nimal health is linked to human health. Most viruses that infect humans are zoonotic—they originated in other animals. Influenza, Ebola, Zika, HIV and SARS are just a few of the over 800 known zoonotic viruses that cause human diseases. From industrial farms to live-animal markets, animals kept in crowded environments can easily spread influenza and other viruses. A crowded market scene featuring taxidermy specimens and models of wild animals provides a look at how spillover opportunities increase in scale and scope in an urban setting. In some countries, animals of different species are caged stacked or close together in live markets. Many of these animals never ordinarily meet in the wild. This creates opportunities for viruses to jump from one species to another. This market scene is on display in the new exhibition, “Outbreak: Epidemics in a Connected World,” at the Smithsonian’s National Museum of Natural History through 2021. (Photo by James Di Loreto, Lucia RM Martin, Fred Cochard / Smithsonian)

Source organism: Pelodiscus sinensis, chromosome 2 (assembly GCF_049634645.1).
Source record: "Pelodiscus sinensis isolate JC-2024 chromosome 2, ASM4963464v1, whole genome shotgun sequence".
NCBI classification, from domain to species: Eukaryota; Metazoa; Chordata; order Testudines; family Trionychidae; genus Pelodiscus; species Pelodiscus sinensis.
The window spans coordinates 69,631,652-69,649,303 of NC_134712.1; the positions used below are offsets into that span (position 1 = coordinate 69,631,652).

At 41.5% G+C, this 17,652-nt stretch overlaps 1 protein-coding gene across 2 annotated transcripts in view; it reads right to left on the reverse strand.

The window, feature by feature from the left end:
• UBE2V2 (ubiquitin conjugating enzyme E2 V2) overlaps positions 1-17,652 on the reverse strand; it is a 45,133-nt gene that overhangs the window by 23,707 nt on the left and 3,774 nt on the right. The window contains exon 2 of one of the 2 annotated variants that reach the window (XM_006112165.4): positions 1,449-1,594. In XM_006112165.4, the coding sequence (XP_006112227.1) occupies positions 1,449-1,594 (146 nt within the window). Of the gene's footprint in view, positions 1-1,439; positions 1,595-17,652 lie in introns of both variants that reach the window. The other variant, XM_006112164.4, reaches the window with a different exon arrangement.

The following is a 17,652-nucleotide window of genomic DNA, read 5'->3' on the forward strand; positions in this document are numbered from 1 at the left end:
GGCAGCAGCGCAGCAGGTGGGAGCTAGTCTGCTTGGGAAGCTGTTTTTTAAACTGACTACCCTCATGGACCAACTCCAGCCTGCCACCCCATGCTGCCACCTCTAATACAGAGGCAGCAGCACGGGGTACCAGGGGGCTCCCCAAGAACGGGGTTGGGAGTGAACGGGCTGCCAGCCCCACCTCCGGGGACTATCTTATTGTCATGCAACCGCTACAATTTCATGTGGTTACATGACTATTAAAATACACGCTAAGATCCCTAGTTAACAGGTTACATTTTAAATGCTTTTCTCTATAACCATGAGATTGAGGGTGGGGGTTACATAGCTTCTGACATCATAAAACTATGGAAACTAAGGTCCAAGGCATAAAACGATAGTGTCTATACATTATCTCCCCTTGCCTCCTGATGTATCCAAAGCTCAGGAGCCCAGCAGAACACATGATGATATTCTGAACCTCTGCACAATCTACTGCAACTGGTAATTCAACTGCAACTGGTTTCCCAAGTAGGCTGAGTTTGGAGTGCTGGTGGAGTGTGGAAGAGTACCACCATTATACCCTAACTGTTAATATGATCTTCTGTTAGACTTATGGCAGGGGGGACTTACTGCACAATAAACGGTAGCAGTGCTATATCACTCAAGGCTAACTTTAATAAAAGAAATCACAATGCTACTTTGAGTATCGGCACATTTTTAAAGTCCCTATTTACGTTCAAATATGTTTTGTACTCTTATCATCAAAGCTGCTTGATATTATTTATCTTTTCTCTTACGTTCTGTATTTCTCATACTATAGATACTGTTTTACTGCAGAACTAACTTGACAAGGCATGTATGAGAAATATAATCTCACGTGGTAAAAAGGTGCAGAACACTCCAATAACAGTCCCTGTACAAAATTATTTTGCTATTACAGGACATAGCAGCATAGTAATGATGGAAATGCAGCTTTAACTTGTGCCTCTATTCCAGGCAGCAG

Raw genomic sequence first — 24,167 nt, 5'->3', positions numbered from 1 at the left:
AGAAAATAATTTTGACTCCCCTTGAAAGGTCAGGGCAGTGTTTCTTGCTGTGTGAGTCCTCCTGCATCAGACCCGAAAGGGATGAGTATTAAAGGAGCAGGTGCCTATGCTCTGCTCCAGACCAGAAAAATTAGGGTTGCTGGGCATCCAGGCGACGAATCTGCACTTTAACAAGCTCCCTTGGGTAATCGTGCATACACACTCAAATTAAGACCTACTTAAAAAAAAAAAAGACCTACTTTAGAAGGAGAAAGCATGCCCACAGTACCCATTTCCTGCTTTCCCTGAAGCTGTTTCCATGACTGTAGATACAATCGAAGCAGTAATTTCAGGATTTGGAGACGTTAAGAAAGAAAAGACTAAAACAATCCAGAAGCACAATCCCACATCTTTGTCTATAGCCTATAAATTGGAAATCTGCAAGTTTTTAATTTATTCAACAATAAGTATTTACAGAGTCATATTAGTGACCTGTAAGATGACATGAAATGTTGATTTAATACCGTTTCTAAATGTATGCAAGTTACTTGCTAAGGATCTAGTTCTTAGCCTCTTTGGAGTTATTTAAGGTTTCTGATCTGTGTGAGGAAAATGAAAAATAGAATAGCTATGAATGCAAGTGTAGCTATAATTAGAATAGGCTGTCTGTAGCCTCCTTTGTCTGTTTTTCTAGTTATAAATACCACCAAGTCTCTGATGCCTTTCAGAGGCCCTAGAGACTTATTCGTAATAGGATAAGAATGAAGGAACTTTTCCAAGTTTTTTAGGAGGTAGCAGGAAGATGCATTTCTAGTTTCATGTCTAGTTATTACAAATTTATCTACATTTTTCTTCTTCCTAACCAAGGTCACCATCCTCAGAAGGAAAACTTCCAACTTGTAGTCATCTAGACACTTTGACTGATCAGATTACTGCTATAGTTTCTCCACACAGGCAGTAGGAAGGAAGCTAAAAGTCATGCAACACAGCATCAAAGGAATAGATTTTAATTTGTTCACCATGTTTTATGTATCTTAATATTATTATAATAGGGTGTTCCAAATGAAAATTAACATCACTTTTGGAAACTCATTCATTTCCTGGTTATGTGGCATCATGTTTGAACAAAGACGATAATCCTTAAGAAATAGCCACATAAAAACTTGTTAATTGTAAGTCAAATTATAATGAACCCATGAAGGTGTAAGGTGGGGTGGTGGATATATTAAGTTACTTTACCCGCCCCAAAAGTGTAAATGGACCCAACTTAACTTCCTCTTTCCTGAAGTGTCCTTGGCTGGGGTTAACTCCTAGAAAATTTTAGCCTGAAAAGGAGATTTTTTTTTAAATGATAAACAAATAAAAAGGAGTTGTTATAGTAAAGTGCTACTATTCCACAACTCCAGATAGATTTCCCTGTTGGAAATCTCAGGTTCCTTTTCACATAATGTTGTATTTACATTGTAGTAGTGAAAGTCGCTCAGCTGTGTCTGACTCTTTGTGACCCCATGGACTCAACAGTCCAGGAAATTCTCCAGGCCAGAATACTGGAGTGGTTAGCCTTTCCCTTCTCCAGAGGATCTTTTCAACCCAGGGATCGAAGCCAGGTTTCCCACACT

Sholts trained as a biological anthropologist at University of California Santa Barbara, earning her doctorate in 2010. OUTBREAK—under development since 2014—is the first exhibit she has led.

Also known as physical anthropology, biological anthropology seeks to understand “the biological aspects of humanity by looking at the physical characteristics, functions, and uses of the body,” Sholts said. “I am particularly interested in the ways in which humans and the environment interact,” such as how the effect of pollutants in the environment impact people’s health over time.

Human skull